Cultural distancing

Coffee Pod, Donegal, July 2020.

By Francine Cunningham

Ask the average foreign visitor how they would describe the Irish and the typical response is ‘friendly’. Not exactly an original thought. Yet now that I’m spending time back on Irish soil I can’t help asking myself when does that pervasive friendliness cross the line? When does it start to make me feel uncomfortable?

Below are some casual interactions I’ve experienced in Dublin (some during pre-Covid times).

Scene 1: At the nail bar, the manicurist asks me if I’m going out that evening. When I say ‘yes’ the questions come thick and fast:  ‘Is it a special occaison?’ Who are you going with?’ ‘What restaurant are we going to?’  ‘What kind of food does it have?’ ‘What are you going to wear?’ ‘How are you getting home again?’ After three questions I become twitchy and slightly uneasy.

Scene 2: I’m absorbed reading a newspaper in a Dublin city centre coffee bar, when the person at the next table starts talking to me. I’ve never met him before. There was no particular reason and no particular motivation for this conversation. Just banter. After years in Brussels, where starting up a conversation usually only takes place after a more or less formal introduction, I’m taken by surprise.

Scene 3: I’m browsing in the ‘Brown Thomas’ store in Grafton Street, looking at things I can’t afford, when another shopper comes up to me and asks if I would do her a favour. Would I kindly try on this jacket that’s on sale since she thinking of buying it for her daughter and I’m just the same size. This would never happen in Brussels, I think to myself, as I put down my bag and obediently try on the jacket.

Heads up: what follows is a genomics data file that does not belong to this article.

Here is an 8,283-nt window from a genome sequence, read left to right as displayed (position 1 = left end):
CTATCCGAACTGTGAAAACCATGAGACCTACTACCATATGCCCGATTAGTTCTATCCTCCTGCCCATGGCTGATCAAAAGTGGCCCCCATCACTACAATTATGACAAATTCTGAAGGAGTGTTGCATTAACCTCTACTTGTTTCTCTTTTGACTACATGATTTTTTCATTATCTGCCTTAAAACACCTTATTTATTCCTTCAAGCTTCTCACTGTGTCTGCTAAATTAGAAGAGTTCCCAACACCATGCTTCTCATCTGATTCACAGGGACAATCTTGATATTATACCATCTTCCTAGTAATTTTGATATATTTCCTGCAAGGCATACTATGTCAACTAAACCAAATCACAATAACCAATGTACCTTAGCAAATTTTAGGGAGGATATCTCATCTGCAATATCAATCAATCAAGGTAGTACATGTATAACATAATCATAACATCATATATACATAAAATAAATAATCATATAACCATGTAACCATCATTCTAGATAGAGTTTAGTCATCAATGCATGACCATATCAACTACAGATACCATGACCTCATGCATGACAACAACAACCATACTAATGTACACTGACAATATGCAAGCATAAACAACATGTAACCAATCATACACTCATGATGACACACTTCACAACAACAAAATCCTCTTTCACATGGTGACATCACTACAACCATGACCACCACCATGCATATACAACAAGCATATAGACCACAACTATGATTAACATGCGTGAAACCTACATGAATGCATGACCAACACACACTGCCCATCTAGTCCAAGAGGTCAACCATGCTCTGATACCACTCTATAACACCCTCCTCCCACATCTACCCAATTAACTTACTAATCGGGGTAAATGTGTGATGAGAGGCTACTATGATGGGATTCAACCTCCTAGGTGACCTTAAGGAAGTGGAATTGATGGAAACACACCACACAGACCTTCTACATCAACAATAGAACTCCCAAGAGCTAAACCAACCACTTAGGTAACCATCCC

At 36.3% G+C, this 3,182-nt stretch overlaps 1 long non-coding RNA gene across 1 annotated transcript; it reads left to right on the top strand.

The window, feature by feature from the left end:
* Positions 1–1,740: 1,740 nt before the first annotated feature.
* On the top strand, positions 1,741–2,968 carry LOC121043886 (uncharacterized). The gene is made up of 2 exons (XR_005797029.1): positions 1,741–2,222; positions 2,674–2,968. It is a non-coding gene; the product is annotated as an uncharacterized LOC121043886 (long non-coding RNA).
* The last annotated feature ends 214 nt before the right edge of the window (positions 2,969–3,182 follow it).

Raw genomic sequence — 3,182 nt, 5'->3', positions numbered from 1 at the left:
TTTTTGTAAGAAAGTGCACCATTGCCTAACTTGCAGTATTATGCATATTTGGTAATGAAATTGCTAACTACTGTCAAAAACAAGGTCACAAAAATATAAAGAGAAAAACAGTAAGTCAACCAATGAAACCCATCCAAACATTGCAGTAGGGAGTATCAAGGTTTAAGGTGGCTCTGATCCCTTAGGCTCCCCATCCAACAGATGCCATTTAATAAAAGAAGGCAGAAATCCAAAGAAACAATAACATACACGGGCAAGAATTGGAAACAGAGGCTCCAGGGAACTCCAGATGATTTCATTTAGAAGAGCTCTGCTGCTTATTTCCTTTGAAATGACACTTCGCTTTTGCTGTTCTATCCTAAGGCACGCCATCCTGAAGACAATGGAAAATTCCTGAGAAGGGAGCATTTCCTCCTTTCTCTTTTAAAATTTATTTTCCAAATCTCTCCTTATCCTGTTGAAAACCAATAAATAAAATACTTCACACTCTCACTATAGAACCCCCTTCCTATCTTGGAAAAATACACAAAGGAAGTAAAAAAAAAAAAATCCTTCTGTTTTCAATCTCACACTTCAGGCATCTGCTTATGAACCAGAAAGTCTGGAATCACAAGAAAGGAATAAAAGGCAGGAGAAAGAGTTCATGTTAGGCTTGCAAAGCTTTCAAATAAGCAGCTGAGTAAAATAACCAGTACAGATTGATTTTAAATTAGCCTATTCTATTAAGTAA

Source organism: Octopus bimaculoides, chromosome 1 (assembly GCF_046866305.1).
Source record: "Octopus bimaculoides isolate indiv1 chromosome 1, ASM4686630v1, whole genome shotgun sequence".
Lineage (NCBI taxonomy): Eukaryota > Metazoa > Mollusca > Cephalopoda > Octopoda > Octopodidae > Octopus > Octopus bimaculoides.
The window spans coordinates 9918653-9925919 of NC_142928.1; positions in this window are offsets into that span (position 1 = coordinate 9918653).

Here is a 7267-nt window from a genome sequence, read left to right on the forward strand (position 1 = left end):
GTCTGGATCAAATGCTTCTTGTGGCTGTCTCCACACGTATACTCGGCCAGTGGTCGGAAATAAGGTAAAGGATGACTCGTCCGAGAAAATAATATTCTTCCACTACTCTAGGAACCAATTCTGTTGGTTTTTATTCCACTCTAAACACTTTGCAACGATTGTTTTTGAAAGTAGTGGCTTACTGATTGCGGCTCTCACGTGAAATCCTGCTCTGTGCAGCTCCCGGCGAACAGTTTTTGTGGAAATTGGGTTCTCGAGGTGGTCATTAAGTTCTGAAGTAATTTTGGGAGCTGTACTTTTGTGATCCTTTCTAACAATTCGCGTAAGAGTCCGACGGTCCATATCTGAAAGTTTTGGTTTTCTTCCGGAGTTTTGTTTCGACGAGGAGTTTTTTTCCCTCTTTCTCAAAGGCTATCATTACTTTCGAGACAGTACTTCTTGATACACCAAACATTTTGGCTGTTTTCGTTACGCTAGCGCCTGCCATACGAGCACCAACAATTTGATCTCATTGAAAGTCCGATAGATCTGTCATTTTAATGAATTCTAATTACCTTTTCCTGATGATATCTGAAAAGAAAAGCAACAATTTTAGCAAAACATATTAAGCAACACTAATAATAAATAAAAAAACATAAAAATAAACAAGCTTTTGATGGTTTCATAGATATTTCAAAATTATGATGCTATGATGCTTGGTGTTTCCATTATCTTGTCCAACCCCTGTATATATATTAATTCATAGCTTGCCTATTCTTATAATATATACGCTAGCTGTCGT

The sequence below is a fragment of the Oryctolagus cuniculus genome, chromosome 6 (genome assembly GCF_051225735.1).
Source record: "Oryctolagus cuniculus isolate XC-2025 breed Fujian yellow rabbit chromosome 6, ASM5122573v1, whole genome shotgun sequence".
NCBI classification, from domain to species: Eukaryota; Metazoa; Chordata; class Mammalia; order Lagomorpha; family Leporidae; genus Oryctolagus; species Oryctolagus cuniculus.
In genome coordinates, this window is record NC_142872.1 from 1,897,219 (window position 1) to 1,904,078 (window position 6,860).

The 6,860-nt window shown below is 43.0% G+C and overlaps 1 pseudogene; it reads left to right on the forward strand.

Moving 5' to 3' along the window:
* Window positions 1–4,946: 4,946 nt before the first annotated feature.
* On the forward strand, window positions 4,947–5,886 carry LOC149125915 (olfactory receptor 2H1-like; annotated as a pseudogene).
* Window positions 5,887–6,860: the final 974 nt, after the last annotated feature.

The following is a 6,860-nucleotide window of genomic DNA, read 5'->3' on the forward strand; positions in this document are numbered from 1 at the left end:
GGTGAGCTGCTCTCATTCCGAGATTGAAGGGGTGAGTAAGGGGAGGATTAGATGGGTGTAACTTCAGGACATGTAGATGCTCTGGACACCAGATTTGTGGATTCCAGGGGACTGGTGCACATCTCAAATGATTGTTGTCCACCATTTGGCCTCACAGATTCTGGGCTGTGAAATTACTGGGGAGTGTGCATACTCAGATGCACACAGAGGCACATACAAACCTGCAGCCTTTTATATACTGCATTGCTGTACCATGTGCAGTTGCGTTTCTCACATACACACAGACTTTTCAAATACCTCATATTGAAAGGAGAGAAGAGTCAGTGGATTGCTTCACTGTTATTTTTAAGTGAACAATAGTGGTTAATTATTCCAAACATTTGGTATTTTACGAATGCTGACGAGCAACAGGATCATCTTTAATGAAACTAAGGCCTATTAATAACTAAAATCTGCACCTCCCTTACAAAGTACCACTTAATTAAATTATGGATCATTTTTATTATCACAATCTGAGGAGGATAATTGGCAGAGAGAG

I mention the brief encounters above, not because they memorable, but exactly because they of their sheer ordinariness. They are the sort of friendly, trivial interactions of the kind that you can have in Ireland every day. Yet during my years of living and working abroad, a certain cultural distancing has set in.  Now when I am approached in a public place, or questioned by a complete stranger, my first instinct is to recoil in surprise, even slight alarm. Then I remember where I am; all of this is perfectly normal in a culture where friendliness has replaced godliness.

There are moments, too, when it all seems to make sense. Travelling back from Brussels (pre-lockdown) I took a taxi from Dublin airport to the suburb of Rathgar. I don’t even remember how the subject came up, but the taxi driver told me that his sister was terminally ill, and he was obviously deeply affected by this. We ended up having a warm and serious conversation, full of respect and mutual understanding. Thirty minutes later I had arrived at my door and never saw him again. It is in moments like that I realise that openness to strangers can lead to exchanges with fellow human beings that can be every bit as affecting as conversations with people you have known all your life.

Published by irelandbyaccident

An incoming foreigner and a returning expat share their notes on Ireland

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